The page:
Except (as you've guessed) something did go wrong. In fact, any cache that got used during its brief lifetime was never getting deleted. Reading the code, everything should have worked. The outer iterator (for the query_helper base class) has a destructor, which in turn deletes the inner iterator it points to The inner iterator's destructor destructs the smart pointer, which in the process decrements the reference count and, if this was the last user, deletes the object. That mechanism - the same identical C++ source code - is used in dozens of places in the code, and it works.

This, finally, is where the empty one line function comes in. C++, because of its heritage in C, doesn't assume that a function is virtual. Unless it's explicitly declared to be, the compiler assumes it can safely generate a static call to the member function of the actual class pointed to, rather than incurring he extra cost of using a function pointer. The base class of the inner iterator has no content, so the automatically-generated destructor does nothing.

So... when the outer iterator was deleted, its destructor was called. That correctly called the destructor for its contained inner iterator (thanks to std::auto_ptr... don't get me started on why the new unique_ptr is a terrible idea). But, instead of calling the proper destructor for the derived class, which would decrement the reference count and hence allow the old cache to finally be deleted, it was just calling the trivial destructor for the base class.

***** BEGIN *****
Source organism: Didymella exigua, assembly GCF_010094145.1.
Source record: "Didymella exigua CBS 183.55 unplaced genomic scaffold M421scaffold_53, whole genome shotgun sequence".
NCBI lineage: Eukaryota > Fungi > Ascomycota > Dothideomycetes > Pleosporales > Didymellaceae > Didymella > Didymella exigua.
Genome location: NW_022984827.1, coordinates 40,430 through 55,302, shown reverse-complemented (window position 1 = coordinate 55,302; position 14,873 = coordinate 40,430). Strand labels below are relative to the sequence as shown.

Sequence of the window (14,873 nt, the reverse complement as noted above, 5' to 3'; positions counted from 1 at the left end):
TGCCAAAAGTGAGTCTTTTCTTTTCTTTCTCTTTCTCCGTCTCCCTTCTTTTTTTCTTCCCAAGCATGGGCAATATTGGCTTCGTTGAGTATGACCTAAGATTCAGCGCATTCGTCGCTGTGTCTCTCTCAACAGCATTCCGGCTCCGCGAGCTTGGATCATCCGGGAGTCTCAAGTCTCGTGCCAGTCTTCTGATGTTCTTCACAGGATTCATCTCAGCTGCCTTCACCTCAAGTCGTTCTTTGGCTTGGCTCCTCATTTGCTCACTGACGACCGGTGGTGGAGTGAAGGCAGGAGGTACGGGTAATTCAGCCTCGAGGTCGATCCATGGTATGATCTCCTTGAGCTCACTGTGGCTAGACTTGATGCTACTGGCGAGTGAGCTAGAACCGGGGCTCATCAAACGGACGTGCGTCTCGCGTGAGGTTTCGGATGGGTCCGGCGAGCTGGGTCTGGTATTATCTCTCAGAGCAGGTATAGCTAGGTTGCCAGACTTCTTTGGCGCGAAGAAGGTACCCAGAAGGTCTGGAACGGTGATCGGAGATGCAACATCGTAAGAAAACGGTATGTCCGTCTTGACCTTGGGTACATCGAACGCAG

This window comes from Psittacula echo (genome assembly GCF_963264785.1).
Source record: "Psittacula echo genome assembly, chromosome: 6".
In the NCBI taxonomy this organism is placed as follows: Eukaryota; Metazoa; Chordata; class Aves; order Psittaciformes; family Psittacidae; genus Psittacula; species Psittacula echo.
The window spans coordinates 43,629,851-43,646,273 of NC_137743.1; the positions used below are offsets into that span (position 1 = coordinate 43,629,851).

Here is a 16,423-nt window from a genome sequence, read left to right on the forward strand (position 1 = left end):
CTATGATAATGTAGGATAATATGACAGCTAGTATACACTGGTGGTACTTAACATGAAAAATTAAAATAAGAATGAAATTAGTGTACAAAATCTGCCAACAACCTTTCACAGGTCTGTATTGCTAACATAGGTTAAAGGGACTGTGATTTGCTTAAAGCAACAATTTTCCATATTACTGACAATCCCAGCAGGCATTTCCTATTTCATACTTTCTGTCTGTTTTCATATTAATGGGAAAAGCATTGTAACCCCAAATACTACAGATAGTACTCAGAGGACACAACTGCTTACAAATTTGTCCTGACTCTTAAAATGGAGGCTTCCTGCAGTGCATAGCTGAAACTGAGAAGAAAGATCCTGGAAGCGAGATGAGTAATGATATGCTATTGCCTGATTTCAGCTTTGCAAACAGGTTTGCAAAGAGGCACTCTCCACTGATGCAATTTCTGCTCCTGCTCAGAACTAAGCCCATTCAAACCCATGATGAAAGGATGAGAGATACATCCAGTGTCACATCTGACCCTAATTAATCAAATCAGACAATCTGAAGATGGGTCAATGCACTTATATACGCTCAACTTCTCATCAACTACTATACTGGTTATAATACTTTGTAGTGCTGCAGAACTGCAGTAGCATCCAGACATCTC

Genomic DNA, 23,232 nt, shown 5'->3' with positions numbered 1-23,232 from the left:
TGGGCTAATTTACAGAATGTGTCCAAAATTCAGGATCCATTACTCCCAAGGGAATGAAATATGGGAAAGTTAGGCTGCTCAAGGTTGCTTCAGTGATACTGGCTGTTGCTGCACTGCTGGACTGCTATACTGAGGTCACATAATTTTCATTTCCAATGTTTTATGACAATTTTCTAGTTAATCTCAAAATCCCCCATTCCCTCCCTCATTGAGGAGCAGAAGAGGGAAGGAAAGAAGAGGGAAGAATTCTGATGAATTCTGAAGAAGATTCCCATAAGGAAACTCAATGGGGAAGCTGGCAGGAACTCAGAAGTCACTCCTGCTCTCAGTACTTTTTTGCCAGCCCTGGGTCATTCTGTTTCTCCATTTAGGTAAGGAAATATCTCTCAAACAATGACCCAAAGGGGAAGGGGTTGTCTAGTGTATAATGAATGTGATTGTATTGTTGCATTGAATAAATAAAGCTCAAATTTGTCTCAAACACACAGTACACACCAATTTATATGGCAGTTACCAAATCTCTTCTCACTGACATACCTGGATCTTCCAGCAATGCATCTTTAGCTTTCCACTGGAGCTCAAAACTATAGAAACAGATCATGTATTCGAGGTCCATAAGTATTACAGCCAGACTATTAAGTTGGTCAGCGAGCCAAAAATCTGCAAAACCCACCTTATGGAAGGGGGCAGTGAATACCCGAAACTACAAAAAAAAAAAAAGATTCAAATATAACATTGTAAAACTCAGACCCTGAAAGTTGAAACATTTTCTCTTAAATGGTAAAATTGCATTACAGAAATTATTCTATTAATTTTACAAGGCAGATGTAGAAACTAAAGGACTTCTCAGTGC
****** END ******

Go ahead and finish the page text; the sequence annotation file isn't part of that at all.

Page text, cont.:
It's not the code in our one-line function that matters, it's simply the fact that it exists and (most important) is declared virtual. That tells the compiler that instead of generating a static call, it must look in the object's virtual function table (vtable) to find the corresponding function in the derived class.

C++11 purists will say, correctly, that there is another way this should be caught. If we define a function whose sole purpose is to override a virtual function in a base class, it should be given the 'override' qualifier. This would have generated a compiler error since the base class didn't in fact have such a function to override. We consider our wrists duly slapped, and will redouble our efforts to ensure that such functions are duly qualified.

This is pretty hard to understand, so at risk of making it even harder, here are some code snippets to illustrate what is going on. (It's not quite right yet - it's very hard to get the blog system to handle angle brackets).